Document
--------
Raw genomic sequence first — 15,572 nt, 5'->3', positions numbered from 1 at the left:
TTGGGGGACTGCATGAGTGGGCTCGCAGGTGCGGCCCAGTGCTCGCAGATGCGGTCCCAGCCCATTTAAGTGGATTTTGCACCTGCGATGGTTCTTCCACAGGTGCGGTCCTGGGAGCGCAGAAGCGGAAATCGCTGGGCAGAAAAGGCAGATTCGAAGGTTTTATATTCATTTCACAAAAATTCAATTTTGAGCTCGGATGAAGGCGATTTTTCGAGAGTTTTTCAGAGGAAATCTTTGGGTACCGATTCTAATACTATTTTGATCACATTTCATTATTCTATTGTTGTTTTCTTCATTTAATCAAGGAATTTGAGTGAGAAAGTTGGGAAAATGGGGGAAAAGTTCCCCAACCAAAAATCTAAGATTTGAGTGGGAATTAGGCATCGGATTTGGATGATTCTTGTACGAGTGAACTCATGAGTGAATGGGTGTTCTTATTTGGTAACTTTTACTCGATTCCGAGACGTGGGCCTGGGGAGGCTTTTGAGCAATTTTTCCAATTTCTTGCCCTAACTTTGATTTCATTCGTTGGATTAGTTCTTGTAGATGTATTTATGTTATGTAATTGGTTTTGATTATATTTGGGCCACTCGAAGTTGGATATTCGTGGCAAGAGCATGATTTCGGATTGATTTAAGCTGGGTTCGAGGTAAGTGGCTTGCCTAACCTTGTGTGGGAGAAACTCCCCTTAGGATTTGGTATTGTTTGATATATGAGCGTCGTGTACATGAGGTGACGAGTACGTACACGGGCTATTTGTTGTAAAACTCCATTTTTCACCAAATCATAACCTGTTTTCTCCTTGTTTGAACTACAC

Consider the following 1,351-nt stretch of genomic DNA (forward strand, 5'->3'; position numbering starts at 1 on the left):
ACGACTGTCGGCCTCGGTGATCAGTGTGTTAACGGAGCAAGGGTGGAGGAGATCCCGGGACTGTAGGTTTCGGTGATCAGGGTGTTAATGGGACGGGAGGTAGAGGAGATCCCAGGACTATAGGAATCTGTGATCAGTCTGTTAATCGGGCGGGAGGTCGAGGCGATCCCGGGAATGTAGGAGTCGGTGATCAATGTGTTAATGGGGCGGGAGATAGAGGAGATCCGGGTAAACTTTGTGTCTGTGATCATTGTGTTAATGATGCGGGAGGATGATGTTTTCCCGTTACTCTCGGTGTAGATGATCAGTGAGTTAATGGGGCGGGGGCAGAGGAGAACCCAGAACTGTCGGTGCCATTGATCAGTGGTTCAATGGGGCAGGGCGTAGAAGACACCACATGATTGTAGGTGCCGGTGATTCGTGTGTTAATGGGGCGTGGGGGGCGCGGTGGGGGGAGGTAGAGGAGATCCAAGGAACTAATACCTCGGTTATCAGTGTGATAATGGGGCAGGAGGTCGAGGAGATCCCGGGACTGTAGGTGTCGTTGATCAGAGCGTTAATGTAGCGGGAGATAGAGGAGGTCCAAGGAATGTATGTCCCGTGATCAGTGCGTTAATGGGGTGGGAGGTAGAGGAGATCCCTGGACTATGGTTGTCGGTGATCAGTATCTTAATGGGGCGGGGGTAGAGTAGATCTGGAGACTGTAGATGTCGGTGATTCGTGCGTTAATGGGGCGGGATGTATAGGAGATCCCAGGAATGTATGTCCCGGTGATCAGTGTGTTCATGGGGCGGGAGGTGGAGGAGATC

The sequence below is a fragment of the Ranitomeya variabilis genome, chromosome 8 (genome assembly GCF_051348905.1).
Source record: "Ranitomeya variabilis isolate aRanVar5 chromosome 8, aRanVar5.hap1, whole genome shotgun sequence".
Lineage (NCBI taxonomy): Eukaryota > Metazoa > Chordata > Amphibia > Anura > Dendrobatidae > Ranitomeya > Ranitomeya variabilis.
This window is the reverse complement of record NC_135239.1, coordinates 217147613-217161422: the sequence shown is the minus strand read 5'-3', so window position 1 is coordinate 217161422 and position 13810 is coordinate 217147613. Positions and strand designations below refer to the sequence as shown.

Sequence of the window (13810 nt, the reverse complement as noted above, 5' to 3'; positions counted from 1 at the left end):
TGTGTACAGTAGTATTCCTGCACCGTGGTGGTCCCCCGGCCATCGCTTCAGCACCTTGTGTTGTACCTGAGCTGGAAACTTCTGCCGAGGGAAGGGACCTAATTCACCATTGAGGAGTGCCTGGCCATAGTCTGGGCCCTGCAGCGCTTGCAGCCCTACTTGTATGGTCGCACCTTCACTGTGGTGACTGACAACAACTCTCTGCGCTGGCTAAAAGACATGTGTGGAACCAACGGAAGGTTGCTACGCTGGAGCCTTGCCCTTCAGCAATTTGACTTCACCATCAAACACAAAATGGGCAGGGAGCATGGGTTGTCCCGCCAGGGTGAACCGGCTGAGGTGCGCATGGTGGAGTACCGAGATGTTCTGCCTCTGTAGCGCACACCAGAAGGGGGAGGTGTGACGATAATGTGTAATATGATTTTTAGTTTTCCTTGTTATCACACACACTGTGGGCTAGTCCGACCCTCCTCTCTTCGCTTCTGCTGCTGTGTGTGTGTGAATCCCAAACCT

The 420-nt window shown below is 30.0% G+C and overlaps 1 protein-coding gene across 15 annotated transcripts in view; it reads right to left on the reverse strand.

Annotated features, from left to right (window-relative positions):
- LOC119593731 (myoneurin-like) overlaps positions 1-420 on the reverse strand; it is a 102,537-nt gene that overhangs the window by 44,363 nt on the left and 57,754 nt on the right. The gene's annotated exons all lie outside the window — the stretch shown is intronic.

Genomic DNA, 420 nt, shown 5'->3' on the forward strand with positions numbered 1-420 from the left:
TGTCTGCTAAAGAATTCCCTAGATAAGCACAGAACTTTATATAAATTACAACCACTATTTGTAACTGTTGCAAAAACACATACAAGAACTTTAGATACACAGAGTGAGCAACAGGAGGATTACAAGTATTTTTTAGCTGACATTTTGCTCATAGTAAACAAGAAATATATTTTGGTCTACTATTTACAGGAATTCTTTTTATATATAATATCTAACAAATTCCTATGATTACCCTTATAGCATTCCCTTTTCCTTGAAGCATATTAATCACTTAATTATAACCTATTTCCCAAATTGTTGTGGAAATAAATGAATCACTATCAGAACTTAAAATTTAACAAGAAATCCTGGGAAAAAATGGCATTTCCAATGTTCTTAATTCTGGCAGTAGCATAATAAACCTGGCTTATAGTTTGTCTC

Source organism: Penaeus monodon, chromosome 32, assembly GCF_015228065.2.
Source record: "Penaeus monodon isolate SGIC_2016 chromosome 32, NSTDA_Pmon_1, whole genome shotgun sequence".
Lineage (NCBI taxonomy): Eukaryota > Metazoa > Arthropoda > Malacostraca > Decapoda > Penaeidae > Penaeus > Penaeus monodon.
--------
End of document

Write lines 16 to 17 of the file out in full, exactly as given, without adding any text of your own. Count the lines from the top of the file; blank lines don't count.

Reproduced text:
Source organism: Penaeus monodon, chromosome 32, assembly GCF_015228065.2.
Source record: "Penaeus monodon isolate SGIC_2016 chromosome 32, NSTDA_Pmon_1, whole genome shotgun sequence".